DirecTV introducing new DVR tomorrow 10/9

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rtt2

rtt2

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DirecTV introducing new DVR tomorrow

Posted Oct 9, 2005, 2:42 PM ET by Peter Rojas

It’s the day TiVo hoped would never come: tomorrow DirecTV is launching a $30 million advertising campaign to introduce its new in-house digital video recorder, the R15 DirecTV Plus DVR. The DVR, which should be available before the end of the month, will be able to record up to 100 hours of programming and will cost $5.99 a month (which is the same as what they’re charging for DirecTV with TiVo); a version capable of recording HDTV should be available sometime in the middle of next year.

You’ll still be able to get DirecTV with TiVo until an agreement between the two companies runs out in early 2007, but DirecTV has already stopped all marketing TiVo to its subscribers (if you want it, you have to ask) and will almost certainly do their damnedest to convince as many people as possible to sign up for their DVR rather than for TiVo’s (dropping the monthly price a bit would probably help). This doesn’t by any means spell the end of TiVo. DirecTV users account for only a small percentage of the company’s overall revenue — they’re only making about a buck a month off of every DirecTV with TiVo subscribe, which is way less than they’re making from standalone subscribers — but this arrangement did help them pump up their subcriber base in a pretty significant way. They better hope their deal with Comcast gets rolling right quick.


http://www.engadget.com/entry/1234000753062482/
 
rtt2

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DirecTV to promote own TiVo
Posted Oct 7, 2005, 10:58 AM ET by Martin Conaghan

The New York Times is reporting that DirecTV is reportedly set to unveil a PVR on Monday 10 October as part of a $30 million advertising campaign. The move will be viewed as a direct challenge to TiVo's dominance of the digital video recorder market in the U.S.

The DirecTV PVR box is rumored to be capable of storing around 100 hours of television content, compared with 30 hours on a standard, unmodified TiVo box.

Monthly subscription charges should be around $5.99 -- a direct comparison with the current monthly subscription fee for TiVo services.

http://www.pvrwire.com/2005/10/07/directv-to-promote-on-tivo/
 
rtt2

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October 7, 2005
In a Challenge to TiVo, DirecTV Promotes Its Own Box
By JANE L. LEVERE

DIRECTV, the satellite television operator, is introducing a $30 million advertising campaign on Monday to promote its highly anticipated digital video recorder.

The campaign, created by the New York office of BBDO Worldwide, is DirecTV's first widespread public effort to distance itself from TiVo. Of DirecTV's 14.7 million customers, 2.3 million now subscribe to TiVo. DirecTV, which pays TiVo a monthly fee of $1.13 per TiVo subscriber, hopes those users will switch to its own service.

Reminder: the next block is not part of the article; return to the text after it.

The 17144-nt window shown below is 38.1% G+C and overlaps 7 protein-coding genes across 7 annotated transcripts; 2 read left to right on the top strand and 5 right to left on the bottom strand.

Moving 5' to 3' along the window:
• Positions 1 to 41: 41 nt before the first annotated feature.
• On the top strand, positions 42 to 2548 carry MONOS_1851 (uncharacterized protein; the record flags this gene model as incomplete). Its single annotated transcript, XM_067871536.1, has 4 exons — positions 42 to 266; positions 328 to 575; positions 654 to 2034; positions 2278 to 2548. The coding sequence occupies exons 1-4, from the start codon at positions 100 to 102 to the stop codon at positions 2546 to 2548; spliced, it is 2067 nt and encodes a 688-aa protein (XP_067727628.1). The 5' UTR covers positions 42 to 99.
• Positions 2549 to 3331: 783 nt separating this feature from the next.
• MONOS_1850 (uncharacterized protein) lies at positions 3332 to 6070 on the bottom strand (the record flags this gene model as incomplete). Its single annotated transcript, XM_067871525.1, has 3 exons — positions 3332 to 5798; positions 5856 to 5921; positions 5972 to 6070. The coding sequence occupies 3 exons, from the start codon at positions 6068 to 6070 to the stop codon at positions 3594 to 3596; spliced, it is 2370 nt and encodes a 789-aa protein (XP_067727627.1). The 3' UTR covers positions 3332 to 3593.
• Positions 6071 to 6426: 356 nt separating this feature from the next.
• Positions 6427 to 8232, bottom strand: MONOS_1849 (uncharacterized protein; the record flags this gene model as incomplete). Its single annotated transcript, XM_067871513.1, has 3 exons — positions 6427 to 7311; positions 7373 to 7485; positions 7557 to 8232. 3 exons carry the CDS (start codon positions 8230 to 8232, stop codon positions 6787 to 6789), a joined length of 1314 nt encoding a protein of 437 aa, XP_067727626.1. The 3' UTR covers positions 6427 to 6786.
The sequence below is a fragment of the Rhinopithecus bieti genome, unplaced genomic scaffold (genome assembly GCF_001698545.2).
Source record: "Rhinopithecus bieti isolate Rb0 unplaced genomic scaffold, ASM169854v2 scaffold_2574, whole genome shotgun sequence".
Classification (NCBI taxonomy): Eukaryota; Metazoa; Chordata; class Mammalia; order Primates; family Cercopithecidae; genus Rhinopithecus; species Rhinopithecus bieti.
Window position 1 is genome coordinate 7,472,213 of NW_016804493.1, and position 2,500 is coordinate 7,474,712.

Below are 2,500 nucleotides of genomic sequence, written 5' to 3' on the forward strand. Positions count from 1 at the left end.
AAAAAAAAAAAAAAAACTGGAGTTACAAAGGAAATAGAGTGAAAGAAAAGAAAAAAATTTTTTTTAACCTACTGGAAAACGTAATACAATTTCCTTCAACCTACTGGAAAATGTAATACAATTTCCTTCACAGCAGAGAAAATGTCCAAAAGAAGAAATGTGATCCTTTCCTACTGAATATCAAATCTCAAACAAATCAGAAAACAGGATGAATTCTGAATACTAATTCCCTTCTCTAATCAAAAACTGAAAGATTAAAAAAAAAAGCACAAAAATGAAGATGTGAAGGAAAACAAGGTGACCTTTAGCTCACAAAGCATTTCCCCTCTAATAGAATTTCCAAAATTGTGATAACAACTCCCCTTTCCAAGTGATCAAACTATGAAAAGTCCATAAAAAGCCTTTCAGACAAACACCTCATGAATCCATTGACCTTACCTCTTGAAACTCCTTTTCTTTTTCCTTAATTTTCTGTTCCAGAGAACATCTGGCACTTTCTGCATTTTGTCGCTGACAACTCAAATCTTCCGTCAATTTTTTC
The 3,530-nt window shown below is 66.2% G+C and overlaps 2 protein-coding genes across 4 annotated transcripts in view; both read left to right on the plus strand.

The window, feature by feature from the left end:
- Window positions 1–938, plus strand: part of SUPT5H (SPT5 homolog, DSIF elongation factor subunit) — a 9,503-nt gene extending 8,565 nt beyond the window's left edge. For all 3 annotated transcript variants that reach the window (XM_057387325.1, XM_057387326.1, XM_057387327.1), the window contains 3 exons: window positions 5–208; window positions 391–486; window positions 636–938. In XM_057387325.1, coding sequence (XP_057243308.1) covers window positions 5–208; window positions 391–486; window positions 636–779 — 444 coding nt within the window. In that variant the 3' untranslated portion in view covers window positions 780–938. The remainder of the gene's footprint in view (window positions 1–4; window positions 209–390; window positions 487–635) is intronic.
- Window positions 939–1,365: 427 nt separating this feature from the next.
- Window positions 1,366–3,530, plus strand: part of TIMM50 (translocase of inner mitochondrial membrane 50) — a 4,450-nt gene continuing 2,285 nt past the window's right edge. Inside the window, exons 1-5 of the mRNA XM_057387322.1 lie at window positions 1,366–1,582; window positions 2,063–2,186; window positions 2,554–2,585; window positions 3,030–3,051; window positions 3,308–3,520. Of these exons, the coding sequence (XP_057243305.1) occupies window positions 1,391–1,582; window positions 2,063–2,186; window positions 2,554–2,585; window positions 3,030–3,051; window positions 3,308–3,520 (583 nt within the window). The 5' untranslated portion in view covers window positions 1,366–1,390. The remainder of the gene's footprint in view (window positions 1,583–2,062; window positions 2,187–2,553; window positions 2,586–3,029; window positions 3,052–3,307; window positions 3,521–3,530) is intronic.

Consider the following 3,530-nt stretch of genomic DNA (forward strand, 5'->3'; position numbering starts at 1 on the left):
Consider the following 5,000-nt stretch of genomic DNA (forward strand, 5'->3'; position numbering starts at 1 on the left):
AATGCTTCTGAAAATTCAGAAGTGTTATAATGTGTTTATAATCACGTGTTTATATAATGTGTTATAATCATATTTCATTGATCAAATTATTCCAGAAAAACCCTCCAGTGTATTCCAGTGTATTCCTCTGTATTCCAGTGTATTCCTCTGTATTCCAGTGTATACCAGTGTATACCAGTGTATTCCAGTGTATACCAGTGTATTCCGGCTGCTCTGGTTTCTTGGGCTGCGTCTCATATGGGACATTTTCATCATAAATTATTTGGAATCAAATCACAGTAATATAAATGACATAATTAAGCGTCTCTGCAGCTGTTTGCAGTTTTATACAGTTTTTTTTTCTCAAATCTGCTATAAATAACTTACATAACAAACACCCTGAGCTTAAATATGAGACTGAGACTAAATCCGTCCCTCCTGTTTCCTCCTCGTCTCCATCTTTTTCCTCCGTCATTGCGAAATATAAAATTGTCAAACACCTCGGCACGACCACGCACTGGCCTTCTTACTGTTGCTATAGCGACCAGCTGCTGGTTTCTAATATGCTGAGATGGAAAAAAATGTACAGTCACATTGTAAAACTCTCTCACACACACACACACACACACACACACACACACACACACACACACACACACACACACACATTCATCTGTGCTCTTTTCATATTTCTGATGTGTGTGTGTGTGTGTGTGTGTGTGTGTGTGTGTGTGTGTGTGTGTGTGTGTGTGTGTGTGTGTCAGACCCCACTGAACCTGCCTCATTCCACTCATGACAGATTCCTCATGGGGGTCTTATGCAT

The software for the new service is provided by NDS, a subsidiary of the News Corporation, which also owns a controlling interest in DirecTV.

DirecTV's standard DVR, originally set to be released this past June, will be introduced in late October, and another model featuring high-definition service will be introduced in mid-2006. The standard DVR will feature up to 100 hours of recordable space, compared with TiVo's 70 hours.

DirecTV will continue to support the TiVo service without marketing it, and both services will be priced at $5.99 a month. The company's current contract with TiVo is set to expire in early 2007. DirecTV has not said if it will continue the contract after that.

Bruce Leichtman, a media analyst based in Durham, N.H., said of DirecTV, "They're doing this for the bottom line, to save over $1 per TiVo subscriber per month."

Another motive for the new service, according to Laura Behrens, a media analyst for Gartner, is the desire of News Corporation's chairman and chief executive, Rupert Murdoch, to "have his companies work for his companies."

"It's been an important strategic goal ever since he took over DirecTV."

Eric Shanks, a senior vice president of DirecTV, said the company viewed the introduction of its own DVR as a kind of "silver bullet" to "attract, satisfy and addict customers."

"The longer someone stays with us, the less we have to spend to get new customers. It costs us $650 - for hardware, installation and marketing - to get one subscriber, so we prefer keeping subscribers as long as we can so we don't have to spend that kind of money to get new ones."

Yet another factor is increased competition from cable companies. Many of them also offer DVR service; in fact, some, including the No. 1 cable operator, Comcast, and the No. 6 cable operator, Cablevision, recently made a deal to offer their subscribers TiVo's DVR.

"Cable operators are trying to focus consumers' attention on buying video with data or video with data and voice, and the Bells are trying to get into video to do the same thing," said Douglas Shapiro, a media analyst with Banc of America Securities. Since satellite providers can offer only one of these three services - video - DirecTV's strategy must be to "offer the best possible video product it can," he said.